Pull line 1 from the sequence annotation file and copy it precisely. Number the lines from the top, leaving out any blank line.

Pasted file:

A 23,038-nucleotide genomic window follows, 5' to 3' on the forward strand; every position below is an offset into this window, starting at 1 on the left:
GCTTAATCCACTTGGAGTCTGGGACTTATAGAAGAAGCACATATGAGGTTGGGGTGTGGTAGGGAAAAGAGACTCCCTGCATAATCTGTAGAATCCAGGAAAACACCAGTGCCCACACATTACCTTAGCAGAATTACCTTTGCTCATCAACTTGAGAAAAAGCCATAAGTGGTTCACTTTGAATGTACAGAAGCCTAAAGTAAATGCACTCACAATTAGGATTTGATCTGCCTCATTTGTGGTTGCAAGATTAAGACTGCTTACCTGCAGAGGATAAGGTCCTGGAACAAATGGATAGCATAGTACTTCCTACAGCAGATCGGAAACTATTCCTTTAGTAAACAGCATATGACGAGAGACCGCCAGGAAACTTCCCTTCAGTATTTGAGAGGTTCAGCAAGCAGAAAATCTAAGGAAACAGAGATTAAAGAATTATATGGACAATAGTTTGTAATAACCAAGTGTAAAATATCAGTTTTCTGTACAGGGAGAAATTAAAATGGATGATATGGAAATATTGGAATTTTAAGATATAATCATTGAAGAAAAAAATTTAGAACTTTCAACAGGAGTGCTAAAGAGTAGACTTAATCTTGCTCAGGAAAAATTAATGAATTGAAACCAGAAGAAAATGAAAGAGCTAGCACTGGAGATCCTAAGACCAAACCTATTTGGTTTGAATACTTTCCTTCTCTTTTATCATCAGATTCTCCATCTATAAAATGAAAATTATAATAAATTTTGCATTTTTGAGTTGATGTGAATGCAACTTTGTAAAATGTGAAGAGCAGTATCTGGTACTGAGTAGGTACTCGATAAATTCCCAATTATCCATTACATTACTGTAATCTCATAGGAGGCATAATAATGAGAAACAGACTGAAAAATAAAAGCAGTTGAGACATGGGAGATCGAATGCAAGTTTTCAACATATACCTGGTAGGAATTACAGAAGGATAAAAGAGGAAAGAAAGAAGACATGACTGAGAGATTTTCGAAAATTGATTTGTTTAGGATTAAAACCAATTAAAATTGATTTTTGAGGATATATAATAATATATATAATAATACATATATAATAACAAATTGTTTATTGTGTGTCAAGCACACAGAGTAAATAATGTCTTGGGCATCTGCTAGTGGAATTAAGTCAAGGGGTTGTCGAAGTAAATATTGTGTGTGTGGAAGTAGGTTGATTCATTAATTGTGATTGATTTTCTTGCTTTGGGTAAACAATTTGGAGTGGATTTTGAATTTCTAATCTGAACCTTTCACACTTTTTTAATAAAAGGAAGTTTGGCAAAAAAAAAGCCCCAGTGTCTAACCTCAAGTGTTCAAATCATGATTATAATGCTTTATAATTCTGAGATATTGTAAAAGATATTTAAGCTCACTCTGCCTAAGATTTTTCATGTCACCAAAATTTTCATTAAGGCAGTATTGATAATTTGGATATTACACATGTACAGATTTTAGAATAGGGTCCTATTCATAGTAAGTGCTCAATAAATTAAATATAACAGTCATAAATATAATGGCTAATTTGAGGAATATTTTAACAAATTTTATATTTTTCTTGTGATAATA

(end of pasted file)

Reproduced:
A 23,038-nucleotide genomic window follows, 5' to 3' on the forward strand; every position below is an offset into this window, starting at 1 on the left: